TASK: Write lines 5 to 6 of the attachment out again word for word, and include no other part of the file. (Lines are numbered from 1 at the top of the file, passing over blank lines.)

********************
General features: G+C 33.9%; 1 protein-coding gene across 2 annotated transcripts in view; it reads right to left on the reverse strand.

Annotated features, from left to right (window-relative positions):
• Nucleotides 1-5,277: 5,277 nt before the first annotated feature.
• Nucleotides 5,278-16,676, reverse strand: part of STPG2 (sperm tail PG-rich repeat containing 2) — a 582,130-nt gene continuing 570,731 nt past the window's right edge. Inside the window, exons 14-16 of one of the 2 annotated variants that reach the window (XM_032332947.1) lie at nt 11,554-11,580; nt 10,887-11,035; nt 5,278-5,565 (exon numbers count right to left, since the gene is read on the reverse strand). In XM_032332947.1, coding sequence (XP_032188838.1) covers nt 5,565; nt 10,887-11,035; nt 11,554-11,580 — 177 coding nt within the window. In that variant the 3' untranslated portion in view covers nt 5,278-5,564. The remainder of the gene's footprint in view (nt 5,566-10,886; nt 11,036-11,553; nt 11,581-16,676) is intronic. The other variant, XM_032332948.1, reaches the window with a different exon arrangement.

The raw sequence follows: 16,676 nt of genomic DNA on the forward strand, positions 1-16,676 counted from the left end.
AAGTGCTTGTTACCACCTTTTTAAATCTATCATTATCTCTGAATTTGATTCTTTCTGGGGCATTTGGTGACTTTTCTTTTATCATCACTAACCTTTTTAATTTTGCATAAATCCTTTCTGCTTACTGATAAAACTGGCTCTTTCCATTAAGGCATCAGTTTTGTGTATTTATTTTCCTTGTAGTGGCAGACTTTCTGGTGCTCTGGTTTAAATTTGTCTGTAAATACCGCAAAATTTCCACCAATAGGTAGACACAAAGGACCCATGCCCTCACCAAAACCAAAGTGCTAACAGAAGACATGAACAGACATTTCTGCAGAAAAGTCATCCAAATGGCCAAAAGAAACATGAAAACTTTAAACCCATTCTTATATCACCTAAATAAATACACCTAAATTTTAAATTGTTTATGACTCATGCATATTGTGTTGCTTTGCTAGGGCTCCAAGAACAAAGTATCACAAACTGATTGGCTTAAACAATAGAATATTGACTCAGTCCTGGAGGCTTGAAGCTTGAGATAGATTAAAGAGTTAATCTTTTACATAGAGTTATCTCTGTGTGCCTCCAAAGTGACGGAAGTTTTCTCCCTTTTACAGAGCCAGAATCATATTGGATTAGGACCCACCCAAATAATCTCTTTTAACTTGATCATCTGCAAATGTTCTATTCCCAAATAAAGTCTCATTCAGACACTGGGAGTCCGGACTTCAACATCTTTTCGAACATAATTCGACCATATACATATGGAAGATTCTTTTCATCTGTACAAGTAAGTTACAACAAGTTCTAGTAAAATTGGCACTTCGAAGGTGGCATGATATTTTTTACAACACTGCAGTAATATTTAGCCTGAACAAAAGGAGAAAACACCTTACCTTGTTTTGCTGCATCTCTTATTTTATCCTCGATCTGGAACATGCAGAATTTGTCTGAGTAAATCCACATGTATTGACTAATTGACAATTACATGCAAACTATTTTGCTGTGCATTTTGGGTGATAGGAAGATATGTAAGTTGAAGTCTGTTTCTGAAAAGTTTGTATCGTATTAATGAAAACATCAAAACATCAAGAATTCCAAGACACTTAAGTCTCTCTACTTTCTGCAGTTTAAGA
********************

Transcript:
The raw sequence follows: 16,676 nt of genomic DNA on the forward strand, positions 1-16,676 counted from the left end.
AAGTGCTTGTTACCACCTTTTTAAATCTATCATTATCTCTGAATTTGATTCTTTCTGGGGCATTTGGTGACTTTTCTTTTATCATCACTAACCTTTTTAATTTTGCATAAATCCTTTCTGCTTACTGATAAAACTGGCTCTTTCCATTAAGGCATCAGTTTTGTGTATTTATTTTCCTTGTAGTGGCAGACTTTCTGGTGCTCTGGTTTAAATTTGTCTGTAAATACCGCAAAATTTCCACCAATAGGTAGACACAAAGGACCCATGCCCTCACCAAAACCAAAGTGCTAACAGAAGACATGAACAGACATTTCTGCAGAAAAGTCATCCAAATGGCCAAAAGAAACATGAAAACTTTAAACCCATTCTTATATCACCTAAATAAATACACCTAAATTTTAAATTGTTTATGACTCATGCATATTGTGTTGCTTTGCTAGGGCTCCAAGAACAAAGTATCACAAACTGATTGGCTTAAACAATAGAATATTGACTCAGTCCTGGAGGCTTGAAGCTTGAGATAGATTAAAGAGTTAATCTTTTACATAGAGTTATCTCTGTGTGCCTCCAAAGTGACGGAAGTTTTCTCCCTTTTACAGAGCCAGAATCATATTGGATTAGGACCCACCCAAATAATCTCTTTTAACTTGATCATCTGCAAATGTTCTATTCCCAAATAAAGTCTCATTCAGACACTGGGAGTCCGGACTTCAACATCTTTTCGAACATAATTCGACCATATACATATGGAAGATTCTTTTCATCTGTACAAGTAAGTTACAACAAGTTCTAGTAAAATTGGCACTTCGAAGGTGGCATGATATTTTTTACAACACTGCAGTAATATTTAGCCTGAACAAAAGGAGAAAACACCTTACCTTGTTTTGCTGCATCTCTTATTTTATCCTCGATCTGGAACATGCAGAATTTGTCTGAGTAAATCCACATGTATTGACTAATTGACAATTACATGCAAACTATTTTGCTGTGCATTTTGGGTGATAGGAAGATATGTAAGTTGAAGTCTGTTTCTGAAAAGTTTGTATCGTATTAATGAAAACATCAAAACATCAAGAATTCCAAGACACTTAAGTCTCTCTACTTTCTGCAGTTTAAGA